Misting your snake’s enclosure with a sprayer first thing in the morning and again at night will help create the right humidity levels. If you need more, pouring water into the substrate or using a cool-mist humidifier connected to a hygrostat is also helpful.
Viper boas are known to enjoy spending time in water, so make sure to provide an extra-large water bowl on the cool side of the enclosure so they can soak their entire body as desired. Ideally, this water tub should be large enough for a bit of swimming, but it shouldn’t need to be more than 6” deep. Keep the water in this tub/bowl clean at all times and disinfect it weekly.
What substrate is good for viper boas?
Viper boas require a thick layer of moisture-retentive substrate to cushion their bodies and help maintain healthy humidity levels. As an added perk, it also tends to make the enclosure more attractive.
We recommend the following substrates for viper boas:
- Zoo Med Eco Earth
- Zoo Med ReptiSoil
- Exo Terra Plantation Soil
- Zilla Jungle Mix
- Galapagos Terrarium Sphagnum Moss
Adding a thick layer of clean, chemical-free leaf litter on top of the substrate can also help with humidity and provides additional cover to help your snake feel secure in its environment.
Substrate should be at least 3” deep and completely replaced every 3-4 months. Remove poop and urates daily, along with contaminated substrate.
What decor can you use in a viper boa terrarium?
It’s terribly boring and even stressful for a snake to be stuck in an enclosure with nothing in it. It doesn’t matter how big the enclosure is if you don’t put things in it for your pet to use and interact with.
Aside from substrate and a big water bowl, here are some other things to include in your viper boa’s setup:
What do viper boas eat?
Like other snakes, viper boas are carnivores, which means that they need to eat whole animal prey in order to get the nutrition that they need. They have slow metabolisms and are prone to obesity, so it’s important not to feed them too much or too often. Here is a basic feeding schedule to get you started:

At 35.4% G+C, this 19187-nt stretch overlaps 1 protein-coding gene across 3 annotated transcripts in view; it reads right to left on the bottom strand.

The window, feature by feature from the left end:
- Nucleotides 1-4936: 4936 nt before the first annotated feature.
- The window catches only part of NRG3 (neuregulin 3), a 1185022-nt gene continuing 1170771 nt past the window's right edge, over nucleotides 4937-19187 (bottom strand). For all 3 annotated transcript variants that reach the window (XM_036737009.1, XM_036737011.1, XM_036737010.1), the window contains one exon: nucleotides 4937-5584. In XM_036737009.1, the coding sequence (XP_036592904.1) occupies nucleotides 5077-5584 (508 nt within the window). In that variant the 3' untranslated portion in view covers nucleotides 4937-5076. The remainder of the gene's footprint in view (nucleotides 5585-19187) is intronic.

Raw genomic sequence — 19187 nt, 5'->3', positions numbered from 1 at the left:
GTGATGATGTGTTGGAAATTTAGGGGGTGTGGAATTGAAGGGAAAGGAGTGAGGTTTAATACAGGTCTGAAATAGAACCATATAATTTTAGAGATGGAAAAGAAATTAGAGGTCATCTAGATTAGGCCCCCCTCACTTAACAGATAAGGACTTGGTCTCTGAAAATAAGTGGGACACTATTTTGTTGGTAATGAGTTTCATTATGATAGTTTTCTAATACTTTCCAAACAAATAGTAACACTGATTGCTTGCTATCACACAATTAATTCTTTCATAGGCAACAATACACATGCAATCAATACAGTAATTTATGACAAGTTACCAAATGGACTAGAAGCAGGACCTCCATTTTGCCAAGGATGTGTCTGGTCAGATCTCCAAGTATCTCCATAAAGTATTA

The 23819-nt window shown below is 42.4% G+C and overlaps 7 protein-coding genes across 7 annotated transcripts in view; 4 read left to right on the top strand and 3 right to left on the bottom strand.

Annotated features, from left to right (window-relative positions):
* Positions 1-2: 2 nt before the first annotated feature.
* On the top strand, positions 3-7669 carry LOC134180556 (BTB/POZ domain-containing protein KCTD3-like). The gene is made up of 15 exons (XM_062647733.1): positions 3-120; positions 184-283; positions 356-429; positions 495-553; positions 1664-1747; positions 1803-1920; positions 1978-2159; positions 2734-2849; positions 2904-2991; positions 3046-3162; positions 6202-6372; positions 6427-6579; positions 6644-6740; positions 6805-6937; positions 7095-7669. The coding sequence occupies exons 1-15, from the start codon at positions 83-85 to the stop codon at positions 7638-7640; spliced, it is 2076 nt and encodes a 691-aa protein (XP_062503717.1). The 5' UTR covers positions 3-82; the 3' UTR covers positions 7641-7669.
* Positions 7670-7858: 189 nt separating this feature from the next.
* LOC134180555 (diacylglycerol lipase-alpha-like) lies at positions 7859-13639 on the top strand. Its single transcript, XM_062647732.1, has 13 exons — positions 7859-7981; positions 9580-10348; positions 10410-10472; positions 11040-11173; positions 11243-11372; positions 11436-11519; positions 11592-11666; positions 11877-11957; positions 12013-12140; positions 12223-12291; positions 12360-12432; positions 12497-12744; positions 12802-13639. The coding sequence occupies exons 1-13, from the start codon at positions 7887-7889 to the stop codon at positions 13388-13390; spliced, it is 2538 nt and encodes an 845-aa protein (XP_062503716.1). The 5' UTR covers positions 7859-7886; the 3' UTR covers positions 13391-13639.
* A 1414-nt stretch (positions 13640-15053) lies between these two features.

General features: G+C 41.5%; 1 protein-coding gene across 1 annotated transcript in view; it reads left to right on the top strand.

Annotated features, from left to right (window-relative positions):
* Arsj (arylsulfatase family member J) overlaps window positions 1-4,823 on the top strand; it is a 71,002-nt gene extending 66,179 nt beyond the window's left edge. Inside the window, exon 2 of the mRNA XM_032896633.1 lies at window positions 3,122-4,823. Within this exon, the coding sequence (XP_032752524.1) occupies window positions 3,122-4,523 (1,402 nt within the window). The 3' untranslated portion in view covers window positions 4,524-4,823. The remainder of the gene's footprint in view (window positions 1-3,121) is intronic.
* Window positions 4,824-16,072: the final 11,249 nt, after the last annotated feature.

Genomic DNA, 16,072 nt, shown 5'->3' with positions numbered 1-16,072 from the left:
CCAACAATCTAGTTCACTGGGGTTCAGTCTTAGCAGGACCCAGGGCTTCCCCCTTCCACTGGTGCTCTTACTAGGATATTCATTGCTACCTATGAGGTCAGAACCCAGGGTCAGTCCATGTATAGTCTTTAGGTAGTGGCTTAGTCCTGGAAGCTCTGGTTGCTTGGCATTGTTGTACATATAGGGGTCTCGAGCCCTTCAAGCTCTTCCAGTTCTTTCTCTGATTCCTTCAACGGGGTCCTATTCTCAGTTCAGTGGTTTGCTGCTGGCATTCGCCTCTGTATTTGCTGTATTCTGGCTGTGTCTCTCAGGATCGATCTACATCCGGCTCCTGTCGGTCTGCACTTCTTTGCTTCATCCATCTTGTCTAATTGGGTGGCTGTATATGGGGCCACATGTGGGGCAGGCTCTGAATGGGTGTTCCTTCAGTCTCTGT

- Juveniles — every 10-14 days
- Adults — every 21-28 days
Prey items should be around 10% of your snake’s weight and/or no wider than the snake’s body at its widest point. Although live prey can be used, it’s safest and most humane to use frozen instead. Prey should be thawed in a plastic bag in warm water before offering with a pair of soft-tipped tweezers.
Remember, the key to great nutrition is variety! While viper boas can eat rodents, they are naturally amphibian/lizard eaters in the wild, so it’s best to use Reptilinks, feeder frogs, and feeder anoles as their primary source of prey, with only occasional rodents. This lower-calorie diet also helps prevent obesity.
Viper boas can survive without vitamin or mineral supplements, but occasionally using them can help prevent nutritional deficiencies and optimize your snake’s health. We recommend Repashy Calcium Plus LoD.
Do viper boas like to be handled?
Few reptiles actually “like” to be held, and viper boas have something of a reputation as being “nasty,” bitey snakes. However, this reputation is more rumor than fact, as properly-kept, unstressed, captive-bred viper boas can be quite docile. That being said, there are still some basic rules for handling viper boas:
Wait at least 2 weeks before attempting to handle a new viper boa, and more if you have a juvenile. Babies and juveniles tend to be more nervous and defensive than adults. Be gentle, and pick up the snake from below rather than from above. Support as much of its body as possible, and NEVER pick a snake up by its tail! Keep handling sessions brief at first, and always end them on a positive note, with the snake acting calm.
If you’re worried about getting nipped, wear a pair of thick leather gloves.
*This care sheet contains only very basic information. Although it’s a good introduction, please do further research with high-quality sources to obtain additional information on caring for this species.